The Two Annas is a conversation in letters between a grandmother and her granddaughter, as well as between an elderly lady and her long-lost love, and between a young girl and her first love. It is an affecting reflection on life and love, family and relationships, loss and happiness.
Anna and her grandmother Anna have a special relationship; their bond is closer and more intimate than their respective mother-daughter relationships. Granddaughter Anna has lost her best friend Jan who has moved to Amsterdam with his mother. Grandmother Anna has lost one of her legs. Encouraged by her granddaughter, she gets in touch with the man she was in love with fifty years ago, Henri. Anna and Anna write letters to each other, and to Jan and Henri. There are letters to a leg, to Father Christmas and to their family. Through these letters we get to know and like Anna and Anna over the course of two or three years – Anna is twelve when we meet her and fifteen at the end of the book. We witness the ups and downs of first love as well as the joys of finding love in old age. Both Annas are warm, funny and sensitive; they share a sense of humour and a fondness for wicked pirates.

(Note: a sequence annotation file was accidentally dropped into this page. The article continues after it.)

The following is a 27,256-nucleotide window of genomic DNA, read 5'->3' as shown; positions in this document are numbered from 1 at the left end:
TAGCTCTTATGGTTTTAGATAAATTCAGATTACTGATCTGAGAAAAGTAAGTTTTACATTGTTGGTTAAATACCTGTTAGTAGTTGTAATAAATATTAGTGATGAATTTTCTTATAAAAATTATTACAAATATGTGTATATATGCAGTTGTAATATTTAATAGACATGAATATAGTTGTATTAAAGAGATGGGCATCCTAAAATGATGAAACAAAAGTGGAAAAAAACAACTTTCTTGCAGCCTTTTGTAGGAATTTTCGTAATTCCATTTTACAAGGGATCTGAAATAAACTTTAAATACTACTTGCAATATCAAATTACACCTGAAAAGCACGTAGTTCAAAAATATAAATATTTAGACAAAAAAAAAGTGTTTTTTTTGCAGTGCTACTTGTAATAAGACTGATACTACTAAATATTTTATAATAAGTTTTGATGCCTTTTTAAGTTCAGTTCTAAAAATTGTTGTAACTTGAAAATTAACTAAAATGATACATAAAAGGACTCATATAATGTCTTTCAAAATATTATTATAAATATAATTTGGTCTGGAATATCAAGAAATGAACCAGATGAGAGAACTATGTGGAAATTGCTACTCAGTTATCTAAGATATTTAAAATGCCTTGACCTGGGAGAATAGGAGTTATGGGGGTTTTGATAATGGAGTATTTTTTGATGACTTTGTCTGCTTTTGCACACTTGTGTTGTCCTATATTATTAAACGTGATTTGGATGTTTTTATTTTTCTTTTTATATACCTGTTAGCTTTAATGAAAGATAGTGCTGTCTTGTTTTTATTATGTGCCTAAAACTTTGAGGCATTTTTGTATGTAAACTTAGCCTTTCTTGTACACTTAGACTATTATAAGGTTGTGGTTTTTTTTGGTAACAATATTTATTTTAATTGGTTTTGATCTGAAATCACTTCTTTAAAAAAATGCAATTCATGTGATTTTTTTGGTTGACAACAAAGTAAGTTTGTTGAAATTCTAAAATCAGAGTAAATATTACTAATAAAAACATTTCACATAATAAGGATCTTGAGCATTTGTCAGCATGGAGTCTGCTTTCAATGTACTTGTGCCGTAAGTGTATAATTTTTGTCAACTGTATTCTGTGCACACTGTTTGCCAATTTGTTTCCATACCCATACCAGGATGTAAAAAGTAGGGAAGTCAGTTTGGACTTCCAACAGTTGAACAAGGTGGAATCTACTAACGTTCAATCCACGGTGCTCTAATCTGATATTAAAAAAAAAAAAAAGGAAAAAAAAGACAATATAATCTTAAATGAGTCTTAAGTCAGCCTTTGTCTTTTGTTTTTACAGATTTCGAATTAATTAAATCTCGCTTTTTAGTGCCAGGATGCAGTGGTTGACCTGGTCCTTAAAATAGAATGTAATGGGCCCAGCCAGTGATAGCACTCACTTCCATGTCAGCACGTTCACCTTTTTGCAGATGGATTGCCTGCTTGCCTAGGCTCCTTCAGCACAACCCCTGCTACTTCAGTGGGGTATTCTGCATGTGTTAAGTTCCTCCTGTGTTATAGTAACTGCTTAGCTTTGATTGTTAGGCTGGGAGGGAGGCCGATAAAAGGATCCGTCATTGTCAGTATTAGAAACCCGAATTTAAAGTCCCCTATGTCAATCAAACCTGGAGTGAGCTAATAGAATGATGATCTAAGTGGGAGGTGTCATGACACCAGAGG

Grandmother Anna goes on a world trip with Henri. Anna and Jan meet and share first kisses although the distance between the two countries and their teenage insecurities keep them apart. When Grandmother Anna dies it comes as a tremendous shock for both her granddaughter and the reader. Granddaughter Anna starts to write first, tentative letters to Henri, while Jan provides her with a shoulder to cry on.
The Two Annas is an absolute treat to read. Readers of all ages will delight in becoming acquainted with the two Annas through the letters they write as well as through the ones they receive. The young Anna writes lovely letters for her age: playful yet also very insightful and down-to earth – qualities which are reflected in her grandmother’s thoughtful replies. Their letters are full of love and joie de vivre and discuss subjects which readers can readily relate to. The novel’s epistolary presentation of the relationship between granddaughter and her grandmother is perfectly executed while its exquisite design is a feast for the eyes: no ebook could do this beautifully produced volume justice.